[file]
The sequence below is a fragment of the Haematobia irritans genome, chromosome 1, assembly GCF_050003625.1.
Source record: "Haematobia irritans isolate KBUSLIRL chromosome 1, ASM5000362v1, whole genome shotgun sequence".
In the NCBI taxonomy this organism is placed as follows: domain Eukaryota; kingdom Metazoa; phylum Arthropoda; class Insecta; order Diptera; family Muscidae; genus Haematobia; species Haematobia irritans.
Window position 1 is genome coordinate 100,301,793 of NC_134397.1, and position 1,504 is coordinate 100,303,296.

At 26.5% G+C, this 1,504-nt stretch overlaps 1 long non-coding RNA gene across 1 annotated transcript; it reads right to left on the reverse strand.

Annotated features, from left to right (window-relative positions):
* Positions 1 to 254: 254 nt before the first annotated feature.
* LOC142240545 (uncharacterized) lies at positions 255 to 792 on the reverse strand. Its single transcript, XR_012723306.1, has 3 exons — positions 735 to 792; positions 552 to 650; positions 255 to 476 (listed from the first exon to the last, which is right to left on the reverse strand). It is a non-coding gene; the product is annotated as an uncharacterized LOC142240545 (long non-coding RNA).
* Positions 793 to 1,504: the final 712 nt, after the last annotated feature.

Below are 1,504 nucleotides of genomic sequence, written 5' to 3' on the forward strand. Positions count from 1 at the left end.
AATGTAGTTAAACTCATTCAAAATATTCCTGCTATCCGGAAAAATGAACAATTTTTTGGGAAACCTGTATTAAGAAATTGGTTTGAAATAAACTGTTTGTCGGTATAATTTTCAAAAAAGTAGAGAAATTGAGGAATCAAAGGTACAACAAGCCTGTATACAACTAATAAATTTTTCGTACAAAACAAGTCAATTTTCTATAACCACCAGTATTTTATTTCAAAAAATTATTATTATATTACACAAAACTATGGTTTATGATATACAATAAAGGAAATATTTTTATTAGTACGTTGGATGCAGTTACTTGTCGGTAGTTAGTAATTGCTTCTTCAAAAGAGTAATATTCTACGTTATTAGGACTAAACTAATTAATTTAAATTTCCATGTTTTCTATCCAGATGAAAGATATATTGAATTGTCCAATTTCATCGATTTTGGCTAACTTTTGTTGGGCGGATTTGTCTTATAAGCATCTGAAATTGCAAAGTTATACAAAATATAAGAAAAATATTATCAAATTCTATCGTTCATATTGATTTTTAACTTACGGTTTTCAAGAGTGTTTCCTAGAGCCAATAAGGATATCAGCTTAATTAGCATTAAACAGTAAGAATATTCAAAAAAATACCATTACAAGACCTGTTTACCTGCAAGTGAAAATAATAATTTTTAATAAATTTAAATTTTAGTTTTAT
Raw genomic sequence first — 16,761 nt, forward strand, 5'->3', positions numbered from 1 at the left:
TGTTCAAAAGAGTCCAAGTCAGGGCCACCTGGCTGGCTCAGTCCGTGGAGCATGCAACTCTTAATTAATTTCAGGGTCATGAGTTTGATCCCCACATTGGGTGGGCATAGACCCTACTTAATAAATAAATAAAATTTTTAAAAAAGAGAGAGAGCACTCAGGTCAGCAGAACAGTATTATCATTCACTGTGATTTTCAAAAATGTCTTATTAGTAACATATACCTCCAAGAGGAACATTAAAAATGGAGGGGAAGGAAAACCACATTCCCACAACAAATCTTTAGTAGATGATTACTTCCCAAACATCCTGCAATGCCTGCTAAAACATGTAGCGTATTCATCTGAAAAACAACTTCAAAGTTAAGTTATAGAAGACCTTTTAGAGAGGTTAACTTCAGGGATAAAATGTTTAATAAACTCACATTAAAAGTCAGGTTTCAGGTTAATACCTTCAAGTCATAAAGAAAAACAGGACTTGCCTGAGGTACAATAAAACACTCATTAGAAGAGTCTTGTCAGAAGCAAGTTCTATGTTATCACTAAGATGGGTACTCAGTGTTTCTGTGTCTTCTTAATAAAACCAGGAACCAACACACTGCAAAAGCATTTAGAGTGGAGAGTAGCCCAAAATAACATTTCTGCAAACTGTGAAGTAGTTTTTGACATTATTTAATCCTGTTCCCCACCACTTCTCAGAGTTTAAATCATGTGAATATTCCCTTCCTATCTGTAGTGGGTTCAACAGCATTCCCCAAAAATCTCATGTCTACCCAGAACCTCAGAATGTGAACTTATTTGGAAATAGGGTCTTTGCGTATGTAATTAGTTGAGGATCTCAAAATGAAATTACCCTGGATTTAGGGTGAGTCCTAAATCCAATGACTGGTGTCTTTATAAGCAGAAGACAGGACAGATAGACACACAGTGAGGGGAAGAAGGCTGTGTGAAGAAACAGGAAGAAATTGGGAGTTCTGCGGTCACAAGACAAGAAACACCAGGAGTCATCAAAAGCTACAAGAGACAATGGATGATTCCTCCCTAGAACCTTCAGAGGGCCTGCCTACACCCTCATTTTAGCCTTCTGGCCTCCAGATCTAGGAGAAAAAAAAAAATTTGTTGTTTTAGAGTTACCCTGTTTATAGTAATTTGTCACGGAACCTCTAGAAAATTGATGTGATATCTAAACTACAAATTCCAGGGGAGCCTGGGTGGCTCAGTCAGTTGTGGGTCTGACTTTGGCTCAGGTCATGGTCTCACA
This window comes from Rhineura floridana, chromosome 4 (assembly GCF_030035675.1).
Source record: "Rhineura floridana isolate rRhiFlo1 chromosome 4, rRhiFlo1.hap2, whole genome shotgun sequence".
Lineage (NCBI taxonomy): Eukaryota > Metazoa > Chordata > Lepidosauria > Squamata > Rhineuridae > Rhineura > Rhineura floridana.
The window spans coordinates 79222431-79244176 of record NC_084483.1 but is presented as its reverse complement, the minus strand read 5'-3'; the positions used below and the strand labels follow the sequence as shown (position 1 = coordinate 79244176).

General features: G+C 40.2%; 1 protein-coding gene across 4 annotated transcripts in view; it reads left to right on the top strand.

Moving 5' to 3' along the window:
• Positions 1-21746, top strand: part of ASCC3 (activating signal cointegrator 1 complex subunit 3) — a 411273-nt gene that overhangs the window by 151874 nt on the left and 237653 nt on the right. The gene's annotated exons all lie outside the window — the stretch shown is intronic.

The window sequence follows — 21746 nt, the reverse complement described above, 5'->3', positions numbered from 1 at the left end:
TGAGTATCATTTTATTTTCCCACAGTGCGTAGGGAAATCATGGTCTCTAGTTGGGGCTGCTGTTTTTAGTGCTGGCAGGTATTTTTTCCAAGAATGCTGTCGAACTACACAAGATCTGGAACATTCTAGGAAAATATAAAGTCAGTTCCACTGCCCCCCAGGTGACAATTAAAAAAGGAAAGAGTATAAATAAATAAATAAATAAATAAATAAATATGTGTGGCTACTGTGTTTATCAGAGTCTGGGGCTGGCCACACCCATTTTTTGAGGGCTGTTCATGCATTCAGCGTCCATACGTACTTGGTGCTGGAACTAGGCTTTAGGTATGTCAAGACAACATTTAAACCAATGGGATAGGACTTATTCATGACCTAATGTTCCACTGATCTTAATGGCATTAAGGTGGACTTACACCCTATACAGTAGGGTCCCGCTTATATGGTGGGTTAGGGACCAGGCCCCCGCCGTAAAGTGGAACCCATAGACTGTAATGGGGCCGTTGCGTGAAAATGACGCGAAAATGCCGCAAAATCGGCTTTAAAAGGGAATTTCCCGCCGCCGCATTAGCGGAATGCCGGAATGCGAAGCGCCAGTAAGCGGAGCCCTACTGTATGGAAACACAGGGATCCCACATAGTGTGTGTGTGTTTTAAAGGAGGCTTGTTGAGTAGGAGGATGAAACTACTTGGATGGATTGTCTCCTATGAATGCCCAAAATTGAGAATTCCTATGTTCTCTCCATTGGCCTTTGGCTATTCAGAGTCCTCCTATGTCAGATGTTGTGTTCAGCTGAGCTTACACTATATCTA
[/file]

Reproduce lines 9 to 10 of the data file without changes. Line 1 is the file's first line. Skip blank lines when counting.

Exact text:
* Positions 793 to 1,504: the final 712 nt, after the last annotated feature.

Below are 1,504 nucleotides of genomic sequence, written 5' to 3' on the forward strand. Positions count from 1 at the left end.